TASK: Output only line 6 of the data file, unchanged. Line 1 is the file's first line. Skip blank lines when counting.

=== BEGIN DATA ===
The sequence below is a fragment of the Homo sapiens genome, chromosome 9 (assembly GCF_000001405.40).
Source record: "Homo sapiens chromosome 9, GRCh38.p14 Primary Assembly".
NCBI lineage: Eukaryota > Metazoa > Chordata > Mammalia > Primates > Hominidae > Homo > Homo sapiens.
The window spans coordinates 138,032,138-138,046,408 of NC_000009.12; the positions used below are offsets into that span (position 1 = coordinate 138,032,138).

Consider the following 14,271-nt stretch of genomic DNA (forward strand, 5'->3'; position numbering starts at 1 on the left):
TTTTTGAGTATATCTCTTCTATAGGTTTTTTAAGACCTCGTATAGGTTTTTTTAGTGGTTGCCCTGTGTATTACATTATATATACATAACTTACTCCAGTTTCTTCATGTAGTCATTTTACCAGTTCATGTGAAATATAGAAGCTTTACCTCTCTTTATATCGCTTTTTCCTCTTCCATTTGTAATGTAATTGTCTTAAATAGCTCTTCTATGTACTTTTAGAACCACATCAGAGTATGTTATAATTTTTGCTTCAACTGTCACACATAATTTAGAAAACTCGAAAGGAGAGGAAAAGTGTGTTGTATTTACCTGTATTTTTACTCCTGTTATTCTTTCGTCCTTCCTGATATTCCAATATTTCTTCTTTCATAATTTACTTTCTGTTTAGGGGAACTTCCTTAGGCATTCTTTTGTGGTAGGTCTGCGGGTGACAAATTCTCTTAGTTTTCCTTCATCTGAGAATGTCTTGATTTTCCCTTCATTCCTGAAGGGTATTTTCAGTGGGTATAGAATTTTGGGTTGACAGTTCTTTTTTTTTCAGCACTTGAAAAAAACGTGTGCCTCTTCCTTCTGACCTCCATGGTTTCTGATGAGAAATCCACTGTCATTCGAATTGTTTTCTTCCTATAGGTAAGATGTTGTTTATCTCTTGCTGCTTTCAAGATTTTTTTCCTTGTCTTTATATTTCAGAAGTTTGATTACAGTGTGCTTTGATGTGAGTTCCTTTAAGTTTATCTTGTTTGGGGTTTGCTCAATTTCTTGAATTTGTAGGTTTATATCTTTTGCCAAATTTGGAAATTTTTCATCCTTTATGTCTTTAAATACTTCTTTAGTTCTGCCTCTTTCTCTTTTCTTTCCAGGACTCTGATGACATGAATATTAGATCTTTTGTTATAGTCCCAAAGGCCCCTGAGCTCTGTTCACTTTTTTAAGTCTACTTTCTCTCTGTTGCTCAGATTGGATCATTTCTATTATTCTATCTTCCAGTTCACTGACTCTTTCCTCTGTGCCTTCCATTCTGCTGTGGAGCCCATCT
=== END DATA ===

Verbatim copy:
TTTTTGAGTATATCTCTTCTATAGGTTTTTTAAGACCTCGTATAGGTTTTTTTAGTGGTTGCCCTGTGTATTACATTATATATACATAACTTACTCCAGTTTCTTCATGTAGTCATTTTACCAGTTCATGTGAAATATAGAAGCTTTACCTCTCTTTATATCGCTTTTTCCTCTTCCATTTGTAATGTAATTGTCTTAAATAGCTCTTCTATGTACTTTTAGAACCACATCAGAGTATGTTATAATTTTTGCTTCAACTGTCACACATAATTTAGAAAACTCGAAAGGAGAGGAAAAGTGTGTTGTATTTACCTGTATTTTTACTCCTGTTATTCTTTCGTCCTTCCTGATATTCCAATATTTCTTCTTTCATAATTTACTTTCTGTTTAGGGGAACTTCCTTAGGCATTCTTTTGTGGTAGGTCTGCGGGTGACAAATTCTCTTAGTTTTCCTTCATCTGAGAATGTCTTGATTTTCCCTTCATTCCTGAAGGGTATTTTCAGTGGGTATAGAATTTTGGGTTGACAGTTCTTTTTTTTTCAGCACTTGAAAAAAACGTGTGCCTCTTCCTTCTGACCTCCATGGTTTCTGATGAGAAATCCACTGTCATTCGAATTGTTTTCTTCCTATAGGTAAGATGTTGTTTATCTCTTGCTGCTTTCAAGATTTTTTTCCTTGTCTTTATATTTCAGAAGTTTGATTACAGTGTGCTTTGATGTGAGTTCCTTTAAGTTTATCTTGTTTGGGGTTTGCTCAATTTCTTGAATTTGTAGGTTTATATCTTTTGCCAAATTTGGAAATTTTTCATCCTTTATGTCTTTAAATACTTCTTTAGTTCTGCCTCTTTCTCTTTTCTTTCCAGGACTCTGATGACATGAATATTAGATCTTTTGTTATAGTCCCAAAGGCCCCTGAGCTCTGTTCACTTTTTTAAGTCTACTTTCTCTCTGTTGCTCAGATTGGATCATTTCTATTATTCTATCTTCCAGTTCACTGACTCTTTCCTCTGTGCCTTCCATTCTGCTGTGGAGCCCATCT